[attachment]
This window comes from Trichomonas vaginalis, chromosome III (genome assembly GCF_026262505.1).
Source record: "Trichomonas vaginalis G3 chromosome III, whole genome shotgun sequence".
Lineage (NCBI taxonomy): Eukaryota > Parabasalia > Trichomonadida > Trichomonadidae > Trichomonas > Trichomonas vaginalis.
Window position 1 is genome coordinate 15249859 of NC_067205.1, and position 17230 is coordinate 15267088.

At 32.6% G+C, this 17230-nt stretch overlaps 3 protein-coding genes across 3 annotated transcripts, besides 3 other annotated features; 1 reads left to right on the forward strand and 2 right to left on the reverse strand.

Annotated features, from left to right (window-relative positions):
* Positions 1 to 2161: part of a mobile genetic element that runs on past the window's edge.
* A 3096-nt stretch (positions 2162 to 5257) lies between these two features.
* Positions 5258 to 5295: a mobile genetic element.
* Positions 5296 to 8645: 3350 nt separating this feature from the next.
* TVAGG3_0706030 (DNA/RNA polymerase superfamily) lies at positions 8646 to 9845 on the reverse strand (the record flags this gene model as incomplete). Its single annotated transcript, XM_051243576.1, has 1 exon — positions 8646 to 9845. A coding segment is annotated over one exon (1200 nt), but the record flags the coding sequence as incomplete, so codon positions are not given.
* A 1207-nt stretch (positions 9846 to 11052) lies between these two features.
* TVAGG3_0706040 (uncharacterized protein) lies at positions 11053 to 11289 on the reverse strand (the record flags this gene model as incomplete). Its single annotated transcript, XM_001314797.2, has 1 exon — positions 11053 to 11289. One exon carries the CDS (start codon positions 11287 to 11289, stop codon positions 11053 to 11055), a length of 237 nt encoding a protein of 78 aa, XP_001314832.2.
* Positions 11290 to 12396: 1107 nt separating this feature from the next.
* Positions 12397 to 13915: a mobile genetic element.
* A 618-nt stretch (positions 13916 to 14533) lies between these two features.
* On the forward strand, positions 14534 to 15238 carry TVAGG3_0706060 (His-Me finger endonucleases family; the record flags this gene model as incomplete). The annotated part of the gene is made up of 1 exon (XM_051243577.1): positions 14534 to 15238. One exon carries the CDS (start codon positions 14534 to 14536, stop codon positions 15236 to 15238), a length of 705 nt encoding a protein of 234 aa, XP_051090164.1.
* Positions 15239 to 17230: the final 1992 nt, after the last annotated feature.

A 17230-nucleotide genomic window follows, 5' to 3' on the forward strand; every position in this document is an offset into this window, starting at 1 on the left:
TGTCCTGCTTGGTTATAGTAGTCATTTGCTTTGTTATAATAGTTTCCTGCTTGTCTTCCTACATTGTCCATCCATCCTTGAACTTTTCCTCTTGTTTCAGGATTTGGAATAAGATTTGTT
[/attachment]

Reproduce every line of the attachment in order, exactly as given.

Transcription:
This window comes from Trichomonas vaginalis, chromosome III (genome assembly GCF_026262505.1).
Source record: "Trichomonas vaginalis G3 chromosome III, whole genome shotgun sequence".
Lineage (NCBI taxonomy): Eukaryota > Parabasalia > Trichomonadida > Trichomonadidae > Trichomonas > Trichomonas vaginalis.
Window position 1 is genome coordinate 15249859 of NC_067205.1, and position 17230 is coordinate 15267088.

At 32.6% G+C, this 17230-nt stretch overlaps 3 protein-coding genes across 3 annotated transcripts, besides 3 other annotated features; 1 reads left to right on the forward strand and 2 right to left on the reverse strand.

Annotated features, from left to right (window-relative positions):
* Positions 1 to 2161: part of a mobile genetic element that runs on past the window's edge.
* A 3096-nt stretch (positions 2162 to 5257) lies between these two features.
* Positions 5258 to 5295: a mobile genetic element.
* Positions 5296 to 8645: 3350 nt separating this feature from the next.
* TVAGG3_0706030 (DNA/RNA polymerase superfamily) lies at positions 8646 to 9845 on the reverse strand (the record flags this gene model as incomplete). Its single annotated transcript, XM_051243576.1, has 1 exon — positions 8646 to 9845. A coding segment is annotated over one exon (1200 nt), but the record flags the coding sequence as incomplete, so codon positions are not given.
* A 1207-nt stretch (positions 9846 to 11052) lies between these two features.
* TVAGG3_0706040 (uncharacterized protein) lies at positions 11053 to 11289 on the reverse strand (the record flags this gene model as incomplete). Its single annotated transcript, XM_001314797.2, has 1 exon — positions 11053 to 11289. One exon carries the CDS (start codon positions 11287 to 11289, stop codon positions 11053 to 11055), a length of 237 nt encoding a protein of 78 aa, XP_001314832.2.
* Positions 11290 to 12396: 1107 nt separating this feature from the next.
* Positions 12397 to 13915: a mobile genetic element.
* A 618-nt stretch (positions 13916 to 14533) lies between these two features.
* On the forward strand, positions 14534 to 15238 carry TVAGG3_0706060 (His-Me finger endonucleases family; the record flags this gene model as incomplete). The annotated part of the gene is made up of 1 exon (XM_051243577.1): positions 14534 to 15238. One exon carries the CDS (start codon positions 14534 to 14536, stop codon positions 15236 to 15238), a length of 705 nt encoding a protein of 234 aa, XP_051090164.1.
* Positions 15239 to 17230: the final 1992 nt, after the last annotated feature.

A 17230-nucleotide genomic window follows, 5' to 3' on the forward strand; every position in this document is an offset into this window, starting at 1 on the left:
TGTCCTGCTTGGTTATAGTAGTCATTTGCTTTGTTATAATAGTTTCCTGCTTGTCTTCCTACATTGTCCATCCATCCTTGAACTTTTCCTCTTGTTTCAGGATTTGGAATAAGATTTGTT